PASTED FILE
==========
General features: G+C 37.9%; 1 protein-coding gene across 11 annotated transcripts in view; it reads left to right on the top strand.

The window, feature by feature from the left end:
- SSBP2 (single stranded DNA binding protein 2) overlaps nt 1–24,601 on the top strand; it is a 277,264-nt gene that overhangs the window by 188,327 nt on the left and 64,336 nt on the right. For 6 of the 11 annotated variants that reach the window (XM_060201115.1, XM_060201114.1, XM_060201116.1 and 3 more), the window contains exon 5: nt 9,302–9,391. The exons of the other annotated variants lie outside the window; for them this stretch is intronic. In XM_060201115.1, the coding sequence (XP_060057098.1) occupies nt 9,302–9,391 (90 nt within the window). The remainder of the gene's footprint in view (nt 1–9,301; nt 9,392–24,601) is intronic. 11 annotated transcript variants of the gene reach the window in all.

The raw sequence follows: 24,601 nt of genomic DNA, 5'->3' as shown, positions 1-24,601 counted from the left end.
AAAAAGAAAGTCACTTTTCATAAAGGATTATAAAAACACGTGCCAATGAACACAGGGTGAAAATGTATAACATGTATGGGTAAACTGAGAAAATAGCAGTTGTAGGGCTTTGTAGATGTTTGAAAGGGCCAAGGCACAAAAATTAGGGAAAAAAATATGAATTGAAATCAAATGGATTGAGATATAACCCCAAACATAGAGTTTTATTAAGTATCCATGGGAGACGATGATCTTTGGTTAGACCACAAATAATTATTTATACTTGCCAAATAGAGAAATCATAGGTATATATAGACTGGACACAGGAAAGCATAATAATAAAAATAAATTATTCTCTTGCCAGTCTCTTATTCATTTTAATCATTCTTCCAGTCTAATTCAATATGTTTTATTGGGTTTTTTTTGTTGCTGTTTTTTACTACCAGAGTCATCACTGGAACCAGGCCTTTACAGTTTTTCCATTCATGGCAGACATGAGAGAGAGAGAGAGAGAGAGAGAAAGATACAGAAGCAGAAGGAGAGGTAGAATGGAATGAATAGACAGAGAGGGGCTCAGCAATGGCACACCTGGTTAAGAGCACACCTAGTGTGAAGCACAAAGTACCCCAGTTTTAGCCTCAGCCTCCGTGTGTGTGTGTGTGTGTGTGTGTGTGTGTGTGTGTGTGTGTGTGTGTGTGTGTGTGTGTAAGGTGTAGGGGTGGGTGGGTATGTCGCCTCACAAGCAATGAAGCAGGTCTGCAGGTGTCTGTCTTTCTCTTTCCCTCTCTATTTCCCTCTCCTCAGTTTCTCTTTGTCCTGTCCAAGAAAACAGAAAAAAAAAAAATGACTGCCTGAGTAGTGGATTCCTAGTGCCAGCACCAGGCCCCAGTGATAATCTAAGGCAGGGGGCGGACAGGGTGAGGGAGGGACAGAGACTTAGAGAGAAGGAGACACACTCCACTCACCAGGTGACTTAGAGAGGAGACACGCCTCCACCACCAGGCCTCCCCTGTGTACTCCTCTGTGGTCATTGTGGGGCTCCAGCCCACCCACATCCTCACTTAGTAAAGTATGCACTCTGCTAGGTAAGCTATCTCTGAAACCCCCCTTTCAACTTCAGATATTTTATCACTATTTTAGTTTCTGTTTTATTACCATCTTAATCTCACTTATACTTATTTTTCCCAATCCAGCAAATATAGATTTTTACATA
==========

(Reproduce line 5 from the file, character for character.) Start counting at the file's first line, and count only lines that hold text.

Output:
AAAAAGAAAGTCACTTTTCATAAAGGATTATAAAAACACGTGCCAATGAACACAGGGTGAAAATGTATAACATGTATGGGTAAACTGAGAAAATAGCAGTTGTAGGGCTTTGTAGATGTTTGAAAGGGCCAAGGCACAAAAATTAGGGAAAAAAATATGAATTGAAATCAAATGGATTGAGATATAACCCCAAACATAGAGTTTTATTAAGTATCCATGGGAGACGATGATCTTTGGTTAGACCACAAATAATTATTTATACTTGCCAAATAGAGAAATCATAGGTATATATAGACTGGACACAGGAAAGCATAATAATAAAAATAAATTATTCTCTTGCCAGTCTCTTATTCATTTTAATCATTCTTCCAGTCTAATTCAATATGTTTTATTGGGTTTTTTTTGTTGCTGTTTTTTACTACCAGAGTCATCACTGGAACCAGGCCTTTACAGTTTTTCCATTCATGGCAGACATGAGAGAGAGAGAGAGAGAGAGAGAAAGATACAGAAGCAGAAGGAGAGGTAGAATGGAATGAATAGACAGAGAGGGGCTCAGCAATGGCACACCTGGTTAAGAGCACACCTAGTGTGAAGCACAAAGTACCCCAGTTTTAGCCTCAGCCTCCGTGTGTGTGTGTGTGTGTGTGTGTGTGTGTGTGTGTGTGTGTGTGTGTGTGTGTGTGTGTAAGGTGTAGGGGTGGGTGGGTATGTCGCCTCACAAGCAATGAAGCAGGTCTGCAGGTGTCTGTCTTTCTCTTTCCCTCTCTATTTCCCTCTCCTCAGTTTCTCTTTGTCCTGTCCAAGAAAACAGAAAAAAAAAAAATGACTGCCTGAGTAGTGGATTCCTAGTGCCAGCACCAGGCCCCAGTGATAATCTAAGGCAGGGGGCGGACAGGGTGAGGGAGGGACAGAGACTTAGAGAGAAGGAGACACACTCCACTCACCAGGTGACTTAGAGAGGAGACACGCCTCCACCACCAGGCCTCCCCTGTGTACTCCTCTGTGGTCATTGTGGGGCTCCAGCCCACCCACATCCTCACTTAGTAAAGTATGCACTCTGCTAGGTAAGCTATCTCTGAAACCCCCCTTTCAACTTCAGATATTTTATCACTATTTTAGTTTCTGTTTTATTACCATCTTAATCTCACTTATACTTATTTTTCCCAATCCAGCAAATATAGATTTTTACATA